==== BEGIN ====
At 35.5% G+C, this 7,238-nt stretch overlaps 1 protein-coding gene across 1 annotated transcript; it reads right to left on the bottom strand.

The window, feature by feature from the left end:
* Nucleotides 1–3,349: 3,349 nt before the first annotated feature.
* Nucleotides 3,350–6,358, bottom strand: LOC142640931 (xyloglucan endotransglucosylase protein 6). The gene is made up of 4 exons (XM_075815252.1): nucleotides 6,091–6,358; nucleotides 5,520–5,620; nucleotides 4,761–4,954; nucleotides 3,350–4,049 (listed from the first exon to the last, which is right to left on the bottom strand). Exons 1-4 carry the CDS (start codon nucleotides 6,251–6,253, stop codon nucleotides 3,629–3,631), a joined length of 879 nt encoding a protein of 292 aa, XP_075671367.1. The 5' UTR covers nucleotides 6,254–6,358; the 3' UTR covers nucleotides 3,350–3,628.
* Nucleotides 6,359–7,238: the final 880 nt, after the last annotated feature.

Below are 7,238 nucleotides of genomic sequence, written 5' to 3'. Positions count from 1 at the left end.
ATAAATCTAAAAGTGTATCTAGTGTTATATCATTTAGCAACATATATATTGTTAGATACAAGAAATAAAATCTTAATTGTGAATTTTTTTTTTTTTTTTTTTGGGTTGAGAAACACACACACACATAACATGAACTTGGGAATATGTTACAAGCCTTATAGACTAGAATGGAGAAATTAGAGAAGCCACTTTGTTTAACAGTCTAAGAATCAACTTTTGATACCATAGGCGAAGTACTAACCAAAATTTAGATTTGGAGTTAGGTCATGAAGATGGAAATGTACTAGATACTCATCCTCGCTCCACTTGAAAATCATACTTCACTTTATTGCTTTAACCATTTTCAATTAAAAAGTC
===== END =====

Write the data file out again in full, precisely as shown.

At 35.5% G+C, this 7,238-nt stretch overlaps 1 protein-coding gene across 1 annotated transcript; it reads right to left on the bottom strand.

The window, feature by feature from the left end:
* Nucleotides 1–3,349: 3,349 nt before the first annotated feature.
* Nucleotides 3,350–6,358, bottom strand: LOC142640931 (xyloglucan endotransglucosylase protein 6). The gene is made up of 4 exons (XM_075815252.1): nucleotides 6,091–6,358; nucleotides 5,520–5,620; nucleotides 4,761–4,954; nucleotides 3,350–4,049 (listed from the first exon to the last, which is right to left on the bottom strand). Exons 1-4 carry the CDS (start codon nucleotides 6,251–6,253, stop codon nucleotides 3,629–3,631), a joined length of 879 nt encoding a protein of 292 aa, XP_075671367.1. The 5' UTR covers nucleotides 6,254–6,358; the 3' UTR covers nucleotides 3,350–3,628.
* Nucleotides 6,359–7,238: the final 880 nt, after the last annotated feature.

Below are 7,238 nucleotides of genomic sequence, written 5' to 3'. Positions count from 1 at the left end.
ATAAATCTAAAAGTGTATCTAGTGTTATATCATTTAGCAACATATATATTGTTAGATACAAGAAATAAAATCTTAATTGTGAATTTTTTTTTTTTTTTTTTTGGGTTGAGAAACACACACACACATAACATGAACTTGGGAATATGTTACAAGCCTTATAGACTAGAATGGAGAAATTAGAGAAGCCACTTTGTTTAACAGTCTAAGAATCAACTTTTGATACCATAGGCGAAGTACTAACCAAAATTTAGATTTGGAGTTAGGTCATGAAGATGGAAATGTACTAGATACTCATCCTCGCTCCACTTGAAAATCATACTTCACTTTATTGCTTTAACCATTTTCAATTAAAAAGTC